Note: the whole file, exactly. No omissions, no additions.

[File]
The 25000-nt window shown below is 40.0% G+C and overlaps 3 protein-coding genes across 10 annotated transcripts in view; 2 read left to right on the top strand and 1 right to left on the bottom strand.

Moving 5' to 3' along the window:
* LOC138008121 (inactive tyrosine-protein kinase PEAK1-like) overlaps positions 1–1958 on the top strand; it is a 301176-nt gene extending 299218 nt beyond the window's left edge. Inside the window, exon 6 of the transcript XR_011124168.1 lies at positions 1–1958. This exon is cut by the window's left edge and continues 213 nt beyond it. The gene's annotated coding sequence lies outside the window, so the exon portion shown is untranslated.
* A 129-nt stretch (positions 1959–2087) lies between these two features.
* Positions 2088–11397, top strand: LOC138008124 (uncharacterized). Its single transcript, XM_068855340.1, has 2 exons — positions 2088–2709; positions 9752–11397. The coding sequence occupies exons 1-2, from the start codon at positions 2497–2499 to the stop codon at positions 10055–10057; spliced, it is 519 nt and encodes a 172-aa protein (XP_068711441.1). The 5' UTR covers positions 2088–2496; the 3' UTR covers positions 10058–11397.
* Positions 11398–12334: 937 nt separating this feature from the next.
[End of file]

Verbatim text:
The 25000-nt window shown below is 40.0% G+C and overlaps 3 protein-coding genes across 10 annotated transcripts in view; 2 read left to right on the top strand and 1 right to left on the bottom strand.

Moving 5' to 3' along the window:
* LOC138008121 (inactive tyrosine-protein kinase PEAK1-like) overlaps positions 1–1958 on the top strand; it is a 301176-nt gene extending 299218 nt beyond the window's left edge. Inside the window, exon 6 of the transcript XR_011124168.1 lies at positions 1–1958. This exon is cut by the window's left edge and continues 213 nt beyond it. The gene's annotated coding sequence lies outside the window, so the exon portion shown is untranslated.
* A 129-nt stretch (positions 1959–2087) lies between these two features.
* Positions 2088–11397, top strand: LOC138008124 (uncharacterized). Its single transcript, XM_068855340.1, has 2 exons — positions 2088–2709; positions 9752–11397. The coding sequence occupies exons 1-2, from the start codon at positions 2497–2499 to the stop codon at positions 10055–10057; spliced, it is 519 nt and encodes a 172-aa protein (XP_068711441.1). The 5' UTR covers positions 2088–2496; the 3' UTR covers positions 10058–11397.
* Positions 11398–12334: 937 nt separating this feature from the next.